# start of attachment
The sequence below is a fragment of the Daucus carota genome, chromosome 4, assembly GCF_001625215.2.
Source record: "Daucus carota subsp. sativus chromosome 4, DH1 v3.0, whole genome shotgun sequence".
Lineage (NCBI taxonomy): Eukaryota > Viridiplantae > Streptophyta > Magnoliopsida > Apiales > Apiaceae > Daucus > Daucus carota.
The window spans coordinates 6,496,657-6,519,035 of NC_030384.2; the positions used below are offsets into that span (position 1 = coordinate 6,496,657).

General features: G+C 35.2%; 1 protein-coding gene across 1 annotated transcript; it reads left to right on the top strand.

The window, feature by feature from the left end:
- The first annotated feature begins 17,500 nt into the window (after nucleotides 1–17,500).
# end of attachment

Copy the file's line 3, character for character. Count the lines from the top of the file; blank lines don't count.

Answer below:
Lineage (NCBI taxonomy): Eukaryota > Viridiplantae > Streptophyta > Magnoliopsida > Apiales > Apiaceae > Daucus > Daucus carota.